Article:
July 26, 2017, © Leeham Co.: Boeing posted strong earnings in the second quarter, with officials seeing continued strong demand, a recovering cargo market and strong commitment to returning cash to shareholders.
Financial guidance for the year was boosted. Boeing assumes that it will go to a production rate of 14/mo for the 787 program but there is still work to do to obtain the orders.
“We continue to see healthy demand,” said Dennis Muilenburg, CEO. Cargo traffic is seeing a healthy recovery, he said. He sees less cyclicality going forward. There is more balance in demand between replacement and growth for new airplanes.
Muilenburg said there is a solid demand for increasing production rates of the 737 lines. The 777 for 2017 is sold out. The line is now in an oversold position with orders and commitments in 2018 and 90% sold out in 2019, but more work is needed to fill out production.
He said that efforts continue to support 787 production going to rate 14/mo by the end of the decade, but he did not indicate when this decision will be made.
Cost performance on the 787 program continues to improve, said Greg Smith, CFO, with further reduction in the deferred production cost.
Since 2012, Boeing repurchased more than 200m shares of stock.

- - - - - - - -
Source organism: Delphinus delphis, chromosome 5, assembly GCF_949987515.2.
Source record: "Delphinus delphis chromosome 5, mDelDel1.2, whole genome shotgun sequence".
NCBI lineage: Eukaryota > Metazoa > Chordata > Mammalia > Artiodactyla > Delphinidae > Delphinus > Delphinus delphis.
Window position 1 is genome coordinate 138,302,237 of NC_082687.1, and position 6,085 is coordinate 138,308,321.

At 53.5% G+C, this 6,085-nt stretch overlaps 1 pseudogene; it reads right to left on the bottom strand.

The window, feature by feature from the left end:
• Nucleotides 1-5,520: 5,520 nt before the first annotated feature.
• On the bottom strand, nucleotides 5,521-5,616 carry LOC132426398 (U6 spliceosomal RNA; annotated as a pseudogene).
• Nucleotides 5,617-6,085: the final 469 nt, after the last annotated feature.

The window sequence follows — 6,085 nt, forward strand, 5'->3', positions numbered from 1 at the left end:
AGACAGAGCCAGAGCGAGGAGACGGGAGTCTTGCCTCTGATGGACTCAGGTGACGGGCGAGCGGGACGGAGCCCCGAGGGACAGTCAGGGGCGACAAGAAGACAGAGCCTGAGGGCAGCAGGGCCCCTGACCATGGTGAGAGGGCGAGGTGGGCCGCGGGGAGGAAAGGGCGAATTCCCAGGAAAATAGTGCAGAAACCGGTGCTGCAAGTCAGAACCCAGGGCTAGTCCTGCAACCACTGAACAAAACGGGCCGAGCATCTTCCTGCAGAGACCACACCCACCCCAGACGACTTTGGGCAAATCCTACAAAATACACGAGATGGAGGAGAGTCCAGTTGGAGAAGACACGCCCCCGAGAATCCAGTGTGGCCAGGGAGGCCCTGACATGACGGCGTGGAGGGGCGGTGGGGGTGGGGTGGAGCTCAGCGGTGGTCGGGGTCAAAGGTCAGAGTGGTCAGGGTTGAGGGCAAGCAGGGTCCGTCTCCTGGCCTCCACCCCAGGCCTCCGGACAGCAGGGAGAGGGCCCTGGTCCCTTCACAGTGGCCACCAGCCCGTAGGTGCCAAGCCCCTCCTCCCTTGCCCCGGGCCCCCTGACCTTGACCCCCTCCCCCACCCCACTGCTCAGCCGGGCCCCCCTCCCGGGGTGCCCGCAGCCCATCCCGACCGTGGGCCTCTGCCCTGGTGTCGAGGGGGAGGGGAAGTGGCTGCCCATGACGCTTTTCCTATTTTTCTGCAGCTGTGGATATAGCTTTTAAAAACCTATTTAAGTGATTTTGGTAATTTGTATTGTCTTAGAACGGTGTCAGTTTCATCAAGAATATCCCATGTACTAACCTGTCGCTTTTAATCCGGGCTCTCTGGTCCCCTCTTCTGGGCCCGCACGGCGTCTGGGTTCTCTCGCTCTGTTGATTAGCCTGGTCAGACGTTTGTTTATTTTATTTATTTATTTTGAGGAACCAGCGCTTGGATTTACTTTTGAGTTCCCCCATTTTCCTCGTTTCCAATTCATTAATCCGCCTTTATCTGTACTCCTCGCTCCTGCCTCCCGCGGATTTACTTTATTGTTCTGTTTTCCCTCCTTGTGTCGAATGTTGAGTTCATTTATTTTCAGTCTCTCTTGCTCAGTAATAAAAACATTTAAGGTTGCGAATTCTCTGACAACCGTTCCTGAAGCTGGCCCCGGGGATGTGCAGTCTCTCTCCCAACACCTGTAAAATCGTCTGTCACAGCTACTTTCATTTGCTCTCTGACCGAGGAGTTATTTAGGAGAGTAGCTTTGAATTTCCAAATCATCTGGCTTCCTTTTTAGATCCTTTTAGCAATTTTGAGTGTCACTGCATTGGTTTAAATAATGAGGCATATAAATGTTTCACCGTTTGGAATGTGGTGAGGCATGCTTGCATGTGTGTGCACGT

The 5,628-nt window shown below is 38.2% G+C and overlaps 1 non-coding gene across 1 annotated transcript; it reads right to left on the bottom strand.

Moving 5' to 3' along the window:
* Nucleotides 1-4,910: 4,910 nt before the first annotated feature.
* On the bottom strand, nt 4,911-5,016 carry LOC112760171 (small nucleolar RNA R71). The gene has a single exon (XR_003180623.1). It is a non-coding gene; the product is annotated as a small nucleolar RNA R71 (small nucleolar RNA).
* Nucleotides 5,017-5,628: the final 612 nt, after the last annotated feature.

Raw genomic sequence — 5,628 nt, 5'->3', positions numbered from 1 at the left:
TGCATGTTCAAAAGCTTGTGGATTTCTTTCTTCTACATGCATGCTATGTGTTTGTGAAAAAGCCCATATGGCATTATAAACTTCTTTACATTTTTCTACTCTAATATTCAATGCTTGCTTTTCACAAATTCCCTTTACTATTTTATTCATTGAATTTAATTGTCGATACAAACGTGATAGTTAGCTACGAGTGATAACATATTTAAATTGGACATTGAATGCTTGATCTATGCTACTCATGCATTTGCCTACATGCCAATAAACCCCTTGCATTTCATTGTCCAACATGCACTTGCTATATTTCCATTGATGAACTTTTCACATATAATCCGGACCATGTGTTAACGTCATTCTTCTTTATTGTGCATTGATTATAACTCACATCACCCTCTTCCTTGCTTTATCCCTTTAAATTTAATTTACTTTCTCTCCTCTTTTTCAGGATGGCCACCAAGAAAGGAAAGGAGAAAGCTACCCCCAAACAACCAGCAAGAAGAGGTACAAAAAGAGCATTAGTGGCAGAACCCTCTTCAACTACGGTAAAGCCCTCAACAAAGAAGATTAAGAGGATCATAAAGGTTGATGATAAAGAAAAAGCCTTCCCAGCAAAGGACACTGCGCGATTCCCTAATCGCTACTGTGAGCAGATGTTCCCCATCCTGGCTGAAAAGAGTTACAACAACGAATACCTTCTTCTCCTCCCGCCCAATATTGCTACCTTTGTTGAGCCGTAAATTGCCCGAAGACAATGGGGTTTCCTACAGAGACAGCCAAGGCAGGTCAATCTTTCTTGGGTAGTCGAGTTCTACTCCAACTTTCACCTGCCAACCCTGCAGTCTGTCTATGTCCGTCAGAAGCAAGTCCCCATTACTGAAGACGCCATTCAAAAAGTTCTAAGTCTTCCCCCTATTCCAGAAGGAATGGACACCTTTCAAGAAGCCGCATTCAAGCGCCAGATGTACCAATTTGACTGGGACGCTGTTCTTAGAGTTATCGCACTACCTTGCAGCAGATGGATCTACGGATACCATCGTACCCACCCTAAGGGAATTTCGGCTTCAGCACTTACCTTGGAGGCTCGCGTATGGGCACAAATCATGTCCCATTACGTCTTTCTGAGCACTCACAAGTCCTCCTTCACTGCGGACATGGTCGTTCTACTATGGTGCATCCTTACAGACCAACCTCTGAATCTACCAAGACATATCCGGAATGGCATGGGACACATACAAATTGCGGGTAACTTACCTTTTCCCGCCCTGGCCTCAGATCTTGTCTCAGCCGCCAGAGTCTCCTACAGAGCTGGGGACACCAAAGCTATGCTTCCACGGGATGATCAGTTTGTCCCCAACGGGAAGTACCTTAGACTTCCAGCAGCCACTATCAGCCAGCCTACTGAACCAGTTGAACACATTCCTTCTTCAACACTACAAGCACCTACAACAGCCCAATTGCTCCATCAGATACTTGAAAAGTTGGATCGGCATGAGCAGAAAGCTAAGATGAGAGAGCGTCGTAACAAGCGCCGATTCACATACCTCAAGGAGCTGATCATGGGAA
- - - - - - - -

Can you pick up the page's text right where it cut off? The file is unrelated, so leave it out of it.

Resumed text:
Continued cash commitment to shareholder stock buyback reflects continued confidence in the long-term outlook of the company, Smith said. Boeing will return 100% of free cash flow to investors.
Questions and Answers
Dennis Muilenburg, CEO
Greg Smith, CFO.
Quotations are paraphrased.
GS: We still expect year-over-year growth in cash growth through the end of the decade. The ramp up of 737 production and 787 progress are drivers. We expect to see incremental margin improvement over the next several years.
Part of our plan for the company is to have a non-cyclical business, a stable cap-ex and R&D profile for the rest of the decade.
We have hit the peak of cap-ex spending on 777X.
DM: Extension of the accounting blocks, cost control with suppliers and overhead are elements to achieve for the target of 15% margin.
(Muilenburg did not specify which programs he referred to for the accounting block extensions. While the 787 is the high-profile accounting block program, the 737 program also could see block extensions. The 777X block won’t be announced until the first deliveries in 2020.)
GS: We’re continuing to talk with customers about the Middle of the Market aircraft. We see a potential market of 2,000 to 4,000 aircraft. We’re working through the details of the supporting business case and leverage the technology of previous programs. We’re also looking at the manufacturing process with digital tools and the life cycle.
We’re still looking at entry into service around 2024-25, so we have time to do the work. The R&D and cap-ex will feather in very nicely on the backside of the 777X.
GS: We assume we go to 14/mo on 787, but we still have some work to do.
DM: We see a lot of energy with leasing companies. This points to overall market strength. We continue to see some hesitancy in the widebody.
DM: the market supports taking the 737 line to 57/mo.
DM: We’re beginning to scratch the surface on digital aviation solutions.
DM: Targeting to hit $50bn level in Global Services over the next 5-10 years. We see much of the growth being organic investments. Acquisitions or partnerships would be complementary.